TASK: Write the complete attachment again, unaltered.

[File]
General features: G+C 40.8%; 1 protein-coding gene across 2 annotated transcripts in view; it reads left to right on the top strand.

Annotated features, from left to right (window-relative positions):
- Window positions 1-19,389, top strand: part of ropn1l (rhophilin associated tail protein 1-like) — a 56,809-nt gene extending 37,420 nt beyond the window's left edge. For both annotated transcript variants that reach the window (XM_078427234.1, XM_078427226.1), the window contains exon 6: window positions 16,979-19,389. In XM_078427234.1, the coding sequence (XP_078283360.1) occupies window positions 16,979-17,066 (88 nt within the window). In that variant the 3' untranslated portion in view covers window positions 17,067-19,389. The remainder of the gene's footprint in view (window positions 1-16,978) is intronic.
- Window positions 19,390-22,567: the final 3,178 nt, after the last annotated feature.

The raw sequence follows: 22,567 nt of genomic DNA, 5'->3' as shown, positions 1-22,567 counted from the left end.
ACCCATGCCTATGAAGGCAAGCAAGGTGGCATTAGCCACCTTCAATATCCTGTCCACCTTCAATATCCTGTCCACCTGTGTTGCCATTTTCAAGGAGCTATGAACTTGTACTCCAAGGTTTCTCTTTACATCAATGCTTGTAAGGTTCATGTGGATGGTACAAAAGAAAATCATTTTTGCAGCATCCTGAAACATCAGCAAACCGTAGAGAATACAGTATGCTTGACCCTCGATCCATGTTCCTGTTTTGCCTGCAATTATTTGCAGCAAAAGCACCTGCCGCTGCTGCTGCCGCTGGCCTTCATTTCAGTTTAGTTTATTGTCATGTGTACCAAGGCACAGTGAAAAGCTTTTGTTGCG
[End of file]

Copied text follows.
General features: G+C 40.8%; 1 protein-coding gene across 2 annotated transcripts in view; it reads left to right on the top strand.

Annotated features, from left to right (window-relative positions):
- Window positions 1-19,389, top strand: part of ropn1l (rhophilin associated tail protein 1-like) — a 56,809-nt gene extending 37,420 nt beyond the window's left edge. For both annotated transcript variants that reach the window (XM_078427234.1, XM_078427226.1), the window contains exon 6: window positions 16,979-19,389. In XM_078427234.1, the coding sequence (XP_078283360.1) occupies window positions 16,979-17,066 (88 nt within the window). In that variant the 3' untranslated portion in view covers window positions 17,067-19,389. The remainder of the gene's footprint in view (window positions 1-16,978) is intronic.
- Window positions 19,390-22,567: the final 3,178 nt, after the last annotated feature.

The raw sequence follows: 22,567 nt of genomic DNA, 5'->3' as shown, positions 1-22,567 counted from the left end.
ACCCATGCCTATGAAGGCAAGCAAGGTGGCATTAGCCACCTTCAATATCCTGTCCACCTTCAATATCCTGTCCACCTGTGTTGCCATTTTCAAGGAGCTATGAACTTGTACTCCAAGGTTTCTCTTTACATCAATGCTTGTAAGGTTCATGTGGATGGTACAAAAGAAAATCATTTTTGCAGCATCCTGAAACATCAGCAAACCGTAGAGAATACAGTATGCTTGACCCTCGATCCATGTTCCTGTTTTGCCTGCAATTATTTGCAGCAAAAGCACCTGCCGCTGCTGCTGCCGCTGGCCTTCATTTCAGTTTAGTTTATTGTCATGTGTACCAAGGCACAGTGAAAAGCTTTTGTTGCG